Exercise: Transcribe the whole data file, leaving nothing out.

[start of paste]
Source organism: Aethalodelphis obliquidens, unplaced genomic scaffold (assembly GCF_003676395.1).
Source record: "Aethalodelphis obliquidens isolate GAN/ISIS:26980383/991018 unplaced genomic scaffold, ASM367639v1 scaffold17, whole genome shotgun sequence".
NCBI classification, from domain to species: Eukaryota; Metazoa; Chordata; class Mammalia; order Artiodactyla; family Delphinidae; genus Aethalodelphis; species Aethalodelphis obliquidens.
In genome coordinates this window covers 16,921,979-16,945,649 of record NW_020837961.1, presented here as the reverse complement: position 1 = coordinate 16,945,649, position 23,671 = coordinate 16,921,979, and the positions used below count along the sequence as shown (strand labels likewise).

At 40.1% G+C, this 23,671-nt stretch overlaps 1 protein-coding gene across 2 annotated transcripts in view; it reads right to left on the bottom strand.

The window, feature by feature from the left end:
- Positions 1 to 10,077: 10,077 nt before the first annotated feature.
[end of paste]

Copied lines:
Source organism: Aethalodelphis obliquidens, unplaced genomic scaffold (assembly GCF_003676395.1).
Source record: "Aethalodelphis obliquidens isolate GAN/ISIS:26980383/991018 unplaced genomic scaffold, ASM367639v1 scaffold17, whole genome shotgun sequence".
NCBI classification, from domain to species: Eukaryota; Metazoa; Chordata; class Mammalia; order Artiodactyla; family Delphinidae; genus Aethalodelphis; species Aethalodelphis obliquidens.
In genome coordinates this window covers 16,921,979-16,945,649 of record NW_020837961.1, presented here as the reverse complement: position 1 = coordinate 16,945,649, position 23,671 = coordinate 16,921,979, and the positions used below count along the sequence as shown (strand labels likewise).

At 40.1% G+C, this 23,671-nt stretch overlaps 1 protein-coding gene across 2 annotated transcripts in view; it reads right to left on the bottom strand.

The window, feature by feature from the left end:
- Positions 1 to 10,077: 10,077 nt before the first annotated feature.